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Diesel price declines reach fourth week

Feb. 28, 2023
U.S. average for trucking’s main fuel drops another 8.2 cents to $4.294, or only 19 cents above its level of a year ago, according to federal data. The fuel is down now more than 30 cents per gallon in the last month.

The U.S. average price for diesel fuel is on a roll after dropping for the fourth consecutive week, by 8.2 cents to $4.294 per gallon for the week of Feb. 27, according to the newest U.S. Energy Information Administration (EIA) data.

The nationwide average for trucking’s main fuel has shed more than 30 cents in the last month. It sits just 19 cents above its level of a year ago—another significant milestone because the U.S. price floated around $1.50 more than its year-ago level just last summer.

See also: Small fleets, owner-operators struggle living off current spot market

And the EIA data likely will be turned on its head next week, which is the first anniversary of the largest diesel increase on record with the federal energy tracker—74.5 cents—in the immediate aftermath and energy market aftershocks from the Russian invasion of neighboring Ukraine.

Motor club AAA saw its U.S. diesel average decline every day this and last week. AAA's diesel average was down 7.1 cents to $4.409 per gallon by the morning of Feb. 28, and the motor club's average has fallen 28 cents this past month.

Gasoline’s drop lately has been just as precipitous as diesel. However, for the week of Feb. 27, the decline in the U.S. average for gas was less dramatic: 3.7 cents to $3.342 per gallon, according to EIA. Gasoline now is 26.6 cents below its average of a year ago, EIA data shows, and gas is 95.2 cents per gallon cheaper than diesel, a boon for the smaller commercial fleets that use the consumer fuel.

Regional picture more telling for truckers

The regional outlook for diesel continues to improve more than even the average for the U.S.

Prices are down for the week of Feb. 27 in every region of the countrysubstantially in most. For example, the price for trucking's main fuel is 12.6 cents lower than last week to $4.446 per gallon along the East Coast, and two subregions of the East (New England, down 13.6 cents to $4.825, and the Lower Atlantic, 13.5 cents lower to $4.286 per gallon) declined more. The third East Coast subregion, the Central Atlantic, slid almost a dime per gallon to $4.771.

Diesel is the cheapest in the U.S. on the Gulf Coast, where the price dropped another 7.3 cents to $4.027 per gallon and might soon fall below the $4 mark there. The fuel is similarly cheaper in the Midwest, dropping another 7.4 cents the week of Feb. 27 to $4.120 per gallon. Diesel remains stubbornly more expensive in two other EIA regions out West, the Rocky Mountains, and the traditionally most expensive West Coast, which includes California. In the Rocky Mountains, the fuel was still down for the week of Feb. 27 by 6.2 cents to $4.559, and it fell 3.9 cents to $4.933 on the West Coast. Diesel is $5.357 per gallon in California, according to EIA.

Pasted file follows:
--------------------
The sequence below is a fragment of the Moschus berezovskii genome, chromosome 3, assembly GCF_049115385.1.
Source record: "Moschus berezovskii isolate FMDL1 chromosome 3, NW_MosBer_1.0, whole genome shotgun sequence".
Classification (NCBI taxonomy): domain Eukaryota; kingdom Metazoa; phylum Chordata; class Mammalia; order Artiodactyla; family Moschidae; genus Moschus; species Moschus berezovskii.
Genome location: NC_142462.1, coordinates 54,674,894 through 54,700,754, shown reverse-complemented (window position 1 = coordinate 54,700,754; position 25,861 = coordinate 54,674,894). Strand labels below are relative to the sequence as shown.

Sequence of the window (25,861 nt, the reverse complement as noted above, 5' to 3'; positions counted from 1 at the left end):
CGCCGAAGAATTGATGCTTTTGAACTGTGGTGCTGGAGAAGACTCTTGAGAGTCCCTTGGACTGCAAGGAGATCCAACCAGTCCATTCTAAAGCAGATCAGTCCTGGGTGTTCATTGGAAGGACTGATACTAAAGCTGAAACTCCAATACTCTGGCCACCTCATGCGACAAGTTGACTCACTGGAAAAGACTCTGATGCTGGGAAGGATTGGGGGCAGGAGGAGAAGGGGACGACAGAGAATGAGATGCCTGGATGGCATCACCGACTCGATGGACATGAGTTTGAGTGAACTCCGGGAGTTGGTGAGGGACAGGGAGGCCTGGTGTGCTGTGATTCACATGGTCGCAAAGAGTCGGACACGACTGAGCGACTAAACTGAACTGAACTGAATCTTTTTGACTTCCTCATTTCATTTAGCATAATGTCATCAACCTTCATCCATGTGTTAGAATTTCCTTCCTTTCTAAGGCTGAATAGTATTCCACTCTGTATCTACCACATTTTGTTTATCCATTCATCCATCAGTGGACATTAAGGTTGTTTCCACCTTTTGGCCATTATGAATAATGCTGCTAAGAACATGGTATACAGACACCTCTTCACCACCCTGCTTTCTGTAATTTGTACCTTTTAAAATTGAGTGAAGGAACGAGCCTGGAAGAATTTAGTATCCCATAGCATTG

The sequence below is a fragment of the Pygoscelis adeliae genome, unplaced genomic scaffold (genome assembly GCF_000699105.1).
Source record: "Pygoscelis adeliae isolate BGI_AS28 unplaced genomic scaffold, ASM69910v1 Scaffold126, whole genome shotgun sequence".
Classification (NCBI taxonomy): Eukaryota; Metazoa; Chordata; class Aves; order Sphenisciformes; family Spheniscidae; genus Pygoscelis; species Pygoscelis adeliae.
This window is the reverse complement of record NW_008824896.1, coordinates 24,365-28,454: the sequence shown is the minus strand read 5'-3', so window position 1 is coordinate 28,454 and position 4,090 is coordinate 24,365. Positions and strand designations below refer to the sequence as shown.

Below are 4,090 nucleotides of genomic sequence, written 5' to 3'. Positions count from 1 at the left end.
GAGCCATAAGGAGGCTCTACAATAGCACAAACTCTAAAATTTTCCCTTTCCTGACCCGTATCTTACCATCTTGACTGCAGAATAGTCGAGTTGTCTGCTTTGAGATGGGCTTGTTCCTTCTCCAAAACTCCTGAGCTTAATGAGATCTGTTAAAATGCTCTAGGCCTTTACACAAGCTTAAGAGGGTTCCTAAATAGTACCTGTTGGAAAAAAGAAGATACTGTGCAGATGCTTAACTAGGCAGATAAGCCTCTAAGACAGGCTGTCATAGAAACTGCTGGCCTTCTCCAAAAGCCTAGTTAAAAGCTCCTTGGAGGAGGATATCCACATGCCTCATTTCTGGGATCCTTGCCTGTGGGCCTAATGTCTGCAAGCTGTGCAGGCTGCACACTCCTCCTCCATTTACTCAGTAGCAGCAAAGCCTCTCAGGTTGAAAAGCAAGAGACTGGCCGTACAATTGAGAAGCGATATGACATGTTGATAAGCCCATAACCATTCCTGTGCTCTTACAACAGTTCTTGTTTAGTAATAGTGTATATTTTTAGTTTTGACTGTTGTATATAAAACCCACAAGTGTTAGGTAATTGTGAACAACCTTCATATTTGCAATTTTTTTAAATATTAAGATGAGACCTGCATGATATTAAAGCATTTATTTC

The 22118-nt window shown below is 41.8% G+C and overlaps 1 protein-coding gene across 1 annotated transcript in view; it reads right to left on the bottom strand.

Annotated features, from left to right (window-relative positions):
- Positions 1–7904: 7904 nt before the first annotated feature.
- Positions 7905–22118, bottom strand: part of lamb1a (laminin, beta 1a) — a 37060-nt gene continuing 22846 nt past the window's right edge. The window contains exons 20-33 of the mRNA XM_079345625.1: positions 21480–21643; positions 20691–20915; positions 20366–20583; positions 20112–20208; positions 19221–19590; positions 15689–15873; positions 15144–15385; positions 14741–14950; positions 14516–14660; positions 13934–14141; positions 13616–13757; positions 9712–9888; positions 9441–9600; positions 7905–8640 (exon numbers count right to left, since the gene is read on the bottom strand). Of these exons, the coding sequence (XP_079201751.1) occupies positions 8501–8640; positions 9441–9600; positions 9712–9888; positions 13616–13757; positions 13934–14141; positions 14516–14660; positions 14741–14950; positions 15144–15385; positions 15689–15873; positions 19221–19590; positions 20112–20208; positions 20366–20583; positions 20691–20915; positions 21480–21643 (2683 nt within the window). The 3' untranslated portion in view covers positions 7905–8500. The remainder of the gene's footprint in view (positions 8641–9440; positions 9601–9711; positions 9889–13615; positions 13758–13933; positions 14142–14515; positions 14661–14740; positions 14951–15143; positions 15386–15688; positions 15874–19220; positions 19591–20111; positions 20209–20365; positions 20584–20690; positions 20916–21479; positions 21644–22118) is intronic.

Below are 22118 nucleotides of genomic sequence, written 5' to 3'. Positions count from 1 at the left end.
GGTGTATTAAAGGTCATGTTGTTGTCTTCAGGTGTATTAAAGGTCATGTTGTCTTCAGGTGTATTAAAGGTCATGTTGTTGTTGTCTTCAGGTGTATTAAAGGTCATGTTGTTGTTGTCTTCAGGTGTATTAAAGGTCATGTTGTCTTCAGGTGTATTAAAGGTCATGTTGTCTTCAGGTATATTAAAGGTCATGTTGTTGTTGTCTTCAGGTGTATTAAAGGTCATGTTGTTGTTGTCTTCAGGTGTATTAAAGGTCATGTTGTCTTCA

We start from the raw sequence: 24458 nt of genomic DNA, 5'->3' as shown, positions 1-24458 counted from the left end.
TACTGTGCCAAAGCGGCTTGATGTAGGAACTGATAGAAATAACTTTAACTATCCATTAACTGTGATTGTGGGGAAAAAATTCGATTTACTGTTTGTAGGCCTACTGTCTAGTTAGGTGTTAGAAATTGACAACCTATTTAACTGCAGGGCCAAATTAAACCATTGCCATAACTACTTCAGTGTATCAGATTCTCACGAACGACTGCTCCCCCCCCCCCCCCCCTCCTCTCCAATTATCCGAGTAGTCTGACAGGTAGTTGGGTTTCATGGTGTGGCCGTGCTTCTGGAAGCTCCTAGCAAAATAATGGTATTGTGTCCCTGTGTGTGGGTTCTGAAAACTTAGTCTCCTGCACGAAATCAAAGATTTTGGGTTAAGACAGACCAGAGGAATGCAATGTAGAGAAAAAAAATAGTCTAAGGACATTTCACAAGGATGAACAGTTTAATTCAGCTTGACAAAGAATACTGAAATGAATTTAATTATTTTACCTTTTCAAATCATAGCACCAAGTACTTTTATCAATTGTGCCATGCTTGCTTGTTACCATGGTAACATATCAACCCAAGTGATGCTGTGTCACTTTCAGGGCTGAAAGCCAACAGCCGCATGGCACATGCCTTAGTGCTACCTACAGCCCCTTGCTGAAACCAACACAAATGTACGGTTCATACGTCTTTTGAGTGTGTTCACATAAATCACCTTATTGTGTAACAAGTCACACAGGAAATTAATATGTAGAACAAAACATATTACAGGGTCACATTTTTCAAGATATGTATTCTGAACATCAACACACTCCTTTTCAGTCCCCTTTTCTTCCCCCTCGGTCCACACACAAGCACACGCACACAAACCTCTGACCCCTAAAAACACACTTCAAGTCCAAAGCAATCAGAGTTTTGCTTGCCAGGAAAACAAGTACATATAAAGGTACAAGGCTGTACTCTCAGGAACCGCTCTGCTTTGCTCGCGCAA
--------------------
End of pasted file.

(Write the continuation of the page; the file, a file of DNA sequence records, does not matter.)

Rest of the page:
Hows and whys of declining fuel prices

What is sustaining this period of dropping diesel and gas prices? In its Short-Term Energy Outlook, EIA predicts diesel and gasoline prices will drop much more in 2023 and 2024, but the immediate answer in real time derives from a combination of factors.

The basic answer is global demand for crude is down now but is predicted to see a limited increase, oil production in the U.S. is going up and is making up for lower Organization of the Petroleum Exporting Countries output, refinery production in America is higherprices for crude oil on the various markets have stayed consistently lower than they were last year, and U.S. crude inventories are higher. All these factors are pushing prices at the pump lower for everyone.

See also: Freight markets remain in a lull ahead of projected upturn

"Even as prices decrease, the expectation is U.S. refiners will keep producing gasoline and diesel to keep up with increased global demandwhich will directly benefit U.S. gas and diesel prices in 2023 and theoretically keep them down," a recent Intek Freight & Logistics forecast of diesel price trends for 2023 added.

"Diesel prices have a direct correlation to freight costs, and 2023 will be no exception," Intek goes on to say in its forecast. "In fact, diesel, along with linehaul, are the main components of freight pricing. When it comes to linehaul, spot rates have been trending down and contract rates have followed to a degree. While both will rebound, they are expected to stay below the especially elevated levels of the past couple of years. Combine that with the expectation of reduced diesel prices in 2023, and overall freight costs should be down this year."

About the Author

Scott Achelpohl | Managing Editor

I'm back to the trucking and transportation track of my career after some time away freelancing and working to cover the branches of the U.S. military, specifically the U.S. Navy, U.S. Marine Corps, and the U.S. Coast Guard. I'm a graduate of the University of Kansas and the William Allen White School of Journalism there with several years of experience inside and outside business-to-business journalism. I'm a wordsmith by nature, and I edit FleetOwner magazine and our website as well as report and write all kinds of news that affects trucking and transportation.

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